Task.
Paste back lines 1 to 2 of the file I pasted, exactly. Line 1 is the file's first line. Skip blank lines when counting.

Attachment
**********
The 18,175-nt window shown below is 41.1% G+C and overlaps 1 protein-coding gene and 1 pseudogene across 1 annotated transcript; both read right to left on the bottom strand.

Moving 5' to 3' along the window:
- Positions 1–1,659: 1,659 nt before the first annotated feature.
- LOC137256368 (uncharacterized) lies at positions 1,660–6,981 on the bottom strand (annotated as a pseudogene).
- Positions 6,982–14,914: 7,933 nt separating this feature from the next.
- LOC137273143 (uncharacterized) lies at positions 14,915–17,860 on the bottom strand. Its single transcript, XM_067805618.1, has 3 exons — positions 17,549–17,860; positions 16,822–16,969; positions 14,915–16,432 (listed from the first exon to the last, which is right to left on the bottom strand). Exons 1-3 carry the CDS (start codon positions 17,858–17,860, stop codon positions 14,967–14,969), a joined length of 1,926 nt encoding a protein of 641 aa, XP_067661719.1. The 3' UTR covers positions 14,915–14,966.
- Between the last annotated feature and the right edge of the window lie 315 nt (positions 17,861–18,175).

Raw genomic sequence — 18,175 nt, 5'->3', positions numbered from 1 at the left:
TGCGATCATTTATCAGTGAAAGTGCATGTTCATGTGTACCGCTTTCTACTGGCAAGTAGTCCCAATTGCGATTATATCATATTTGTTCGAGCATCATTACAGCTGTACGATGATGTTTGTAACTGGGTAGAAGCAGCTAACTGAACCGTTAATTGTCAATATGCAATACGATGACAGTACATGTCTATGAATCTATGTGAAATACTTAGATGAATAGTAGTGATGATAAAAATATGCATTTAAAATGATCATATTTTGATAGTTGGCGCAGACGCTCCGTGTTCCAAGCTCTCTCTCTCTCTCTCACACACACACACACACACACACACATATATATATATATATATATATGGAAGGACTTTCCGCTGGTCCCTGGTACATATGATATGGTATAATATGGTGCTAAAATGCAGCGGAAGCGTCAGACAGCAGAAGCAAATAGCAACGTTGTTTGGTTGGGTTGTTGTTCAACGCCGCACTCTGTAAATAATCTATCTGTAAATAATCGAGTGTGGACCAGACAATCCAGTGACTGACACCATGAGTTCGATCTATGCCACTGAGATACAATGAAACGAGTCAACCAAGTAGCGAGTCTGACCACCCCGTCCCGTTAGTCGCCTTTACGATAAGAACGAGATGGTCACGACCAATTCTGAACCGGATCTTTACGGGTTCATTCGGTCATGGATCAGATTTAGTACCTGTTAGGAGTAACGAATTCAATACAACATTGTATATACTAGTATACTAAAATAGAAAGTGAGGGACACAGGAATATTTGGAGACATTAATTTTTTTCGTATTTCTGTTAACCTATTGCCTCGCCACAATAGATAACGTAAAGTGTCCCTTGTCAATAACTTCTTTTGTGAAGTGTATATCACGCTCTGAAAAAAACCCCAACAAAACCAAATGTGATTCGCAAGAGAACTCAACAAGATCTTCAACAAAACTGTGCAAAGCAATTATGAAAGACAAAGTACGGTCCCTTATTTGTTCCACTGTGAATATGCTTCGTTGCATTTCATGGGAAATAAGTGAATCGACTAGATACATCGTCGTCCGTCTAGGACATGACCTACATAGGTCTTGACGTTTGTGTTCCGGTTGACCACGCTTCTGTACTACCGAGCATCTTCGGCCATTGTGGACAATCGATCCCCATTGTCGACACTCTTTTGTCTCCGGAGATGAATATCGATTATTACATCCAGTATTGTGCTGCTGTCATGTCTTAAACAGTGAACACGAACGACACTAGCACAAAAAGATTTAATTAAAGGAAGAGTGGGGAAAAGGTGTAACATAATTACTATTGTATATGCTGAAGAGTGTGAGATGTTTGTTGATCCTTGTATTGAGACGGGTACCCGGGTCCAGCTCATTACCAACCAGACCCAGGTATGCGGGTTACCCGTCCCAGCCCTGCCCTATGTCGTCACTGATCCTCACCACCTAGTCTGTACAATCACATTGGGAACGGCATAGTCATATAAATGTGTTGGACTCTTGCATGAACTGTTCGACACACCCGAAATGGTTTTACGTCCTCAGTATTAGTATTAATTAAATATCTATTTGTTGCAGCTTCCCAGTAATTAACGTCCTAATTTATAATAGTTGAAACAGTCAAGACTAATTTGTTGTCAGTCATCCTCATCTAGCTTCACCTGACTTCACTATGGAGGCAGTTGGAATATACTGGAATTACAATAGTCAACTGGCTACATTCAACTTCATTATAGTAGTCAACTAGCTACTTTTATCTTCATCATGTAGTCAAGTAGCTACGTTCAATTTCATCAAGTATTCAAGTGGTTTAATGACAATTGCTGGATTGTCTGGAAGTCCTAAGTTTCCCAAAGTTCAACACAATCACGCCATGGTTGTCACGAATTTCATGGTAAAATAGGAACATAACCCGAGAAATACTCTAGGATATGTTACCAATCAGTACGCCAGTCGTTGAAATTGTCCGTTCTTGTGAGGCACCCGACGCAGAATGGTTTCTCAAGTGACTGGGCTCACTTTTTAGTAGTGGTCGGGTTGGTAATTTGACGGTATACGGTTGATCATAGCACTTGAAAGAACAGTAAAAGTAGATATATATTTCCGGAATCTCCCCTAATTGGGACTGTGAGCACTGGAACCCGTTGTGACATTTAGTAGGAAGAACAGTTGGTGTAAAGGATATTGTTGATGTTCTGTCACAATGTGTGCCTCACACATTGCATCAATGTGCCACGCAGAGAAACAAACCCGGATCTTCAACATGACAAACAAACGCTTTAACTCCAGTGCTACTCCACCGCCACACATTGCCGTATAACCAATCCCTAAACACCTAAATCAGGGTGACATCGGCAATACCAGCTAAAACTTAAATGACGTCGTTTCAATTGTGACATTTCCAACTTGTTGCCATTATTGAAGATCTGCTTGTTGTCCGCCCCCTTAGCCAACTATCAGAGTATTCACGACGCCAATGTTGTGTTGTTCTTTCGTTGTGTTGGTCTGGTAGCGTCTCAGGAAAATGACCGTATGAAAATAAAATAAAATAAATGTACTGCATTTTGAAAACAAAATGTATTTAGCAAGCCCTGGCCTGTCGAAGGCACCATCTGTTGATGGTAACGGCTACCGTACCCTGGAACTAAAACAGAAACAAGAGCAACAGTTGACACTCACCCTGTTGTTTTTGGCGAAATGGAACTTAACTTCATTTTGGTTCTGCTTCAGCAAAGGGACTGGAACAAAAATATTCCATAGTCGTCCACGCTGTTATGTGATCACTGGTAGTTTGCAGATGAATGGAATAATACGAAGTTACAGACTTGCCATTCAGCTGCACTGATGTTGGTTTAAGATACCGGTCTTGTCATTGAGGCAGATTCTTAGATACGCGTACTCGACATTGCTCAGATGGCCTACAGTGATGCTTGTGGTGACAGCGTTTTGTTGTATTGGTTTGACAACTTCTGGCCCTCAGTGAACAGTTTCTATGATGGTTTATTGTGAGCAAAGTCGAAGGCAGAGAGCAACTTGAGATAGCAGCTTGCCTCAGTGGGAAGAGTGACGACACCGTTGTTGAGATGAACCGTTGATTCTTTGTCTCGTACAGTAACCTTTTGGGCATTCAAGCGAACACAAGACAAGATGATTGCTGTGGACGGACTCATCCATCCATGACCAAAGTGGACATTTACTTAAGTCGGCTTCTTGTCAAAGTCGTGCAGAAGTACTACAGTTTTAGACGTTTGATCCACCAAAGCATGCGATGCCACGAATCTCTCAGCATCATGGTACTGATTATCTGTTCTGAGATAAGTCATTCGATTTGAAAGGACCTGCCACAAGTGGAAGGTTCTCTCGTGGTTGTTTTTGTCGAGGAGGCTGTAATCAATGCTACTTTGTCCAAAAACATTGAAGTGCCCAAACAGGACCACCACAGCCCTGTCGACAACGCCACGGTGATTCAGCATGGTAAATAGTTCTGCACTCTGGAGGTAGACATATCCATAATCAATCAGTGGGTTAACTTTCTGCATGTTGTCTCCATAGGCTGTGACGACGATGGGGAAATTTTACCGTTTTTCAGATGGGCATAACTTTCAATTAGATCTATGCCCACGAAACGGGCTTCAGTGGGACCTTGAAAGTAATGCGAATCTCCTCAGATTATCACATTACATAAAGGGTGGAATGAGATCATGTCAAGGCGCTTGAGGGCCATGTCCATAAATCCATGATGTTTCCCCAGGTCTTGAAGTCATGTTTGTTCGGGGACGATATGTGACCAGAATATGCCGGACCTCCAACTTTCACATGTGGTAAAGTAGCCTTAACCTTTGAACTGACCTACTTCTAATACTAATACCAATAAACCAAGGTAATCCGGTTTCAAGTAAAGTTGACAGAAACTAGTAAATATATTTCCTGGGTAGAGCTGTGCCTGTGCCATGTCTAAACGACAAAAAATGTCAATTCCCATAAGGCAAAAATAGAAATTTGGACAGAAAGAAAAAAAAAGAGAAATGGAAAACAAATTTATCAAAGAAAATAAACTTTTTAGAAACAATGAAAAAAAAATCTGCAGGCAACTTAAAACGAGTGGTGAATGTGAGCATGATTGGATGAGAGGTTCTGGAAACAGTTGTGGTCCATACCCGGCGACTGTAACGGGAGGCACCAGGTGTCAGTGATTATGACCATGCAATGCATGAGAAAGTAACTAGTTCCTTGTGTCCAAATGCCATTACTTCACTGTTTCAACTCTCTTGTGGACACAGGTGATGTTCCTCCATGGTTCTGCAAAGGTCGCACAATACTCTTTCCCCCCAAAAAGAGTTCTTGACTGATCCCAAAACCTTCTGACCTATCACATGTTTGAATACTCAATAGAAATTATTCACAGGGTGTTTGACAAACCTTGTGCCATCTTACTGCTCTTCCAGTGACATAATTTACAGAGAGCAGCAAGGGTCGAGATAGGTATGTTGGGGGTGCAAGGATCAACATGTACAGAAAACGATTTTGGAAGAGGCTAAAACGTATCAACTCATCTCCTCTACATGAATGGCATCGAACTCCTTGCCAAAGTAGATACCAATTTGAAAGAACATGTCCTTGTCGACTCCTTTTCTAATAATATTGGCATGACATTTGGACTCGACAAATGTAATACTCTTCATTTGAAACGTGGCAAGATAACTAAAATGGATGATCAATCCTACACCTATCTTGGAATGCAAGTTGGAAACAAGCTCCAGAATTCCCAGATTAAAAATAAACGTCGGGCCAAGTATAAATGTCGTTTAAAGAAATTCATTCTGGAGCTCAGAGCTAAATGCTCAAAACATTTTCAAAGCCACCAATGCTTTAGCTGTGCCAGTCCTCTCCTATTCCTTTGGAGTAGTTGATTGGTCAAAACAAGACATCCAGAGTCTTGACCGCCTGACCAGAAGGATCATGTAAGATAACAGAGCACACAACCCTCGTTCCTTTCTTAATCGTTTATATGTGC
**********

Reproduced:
The 18,175-nt window shown below is 41.1% G+C and overlaps 1 protein-coding gene and 1 pseudogene across 1 annotated transcript; both read right to left on the bottom strand.

Moving 5' to 3' along the window: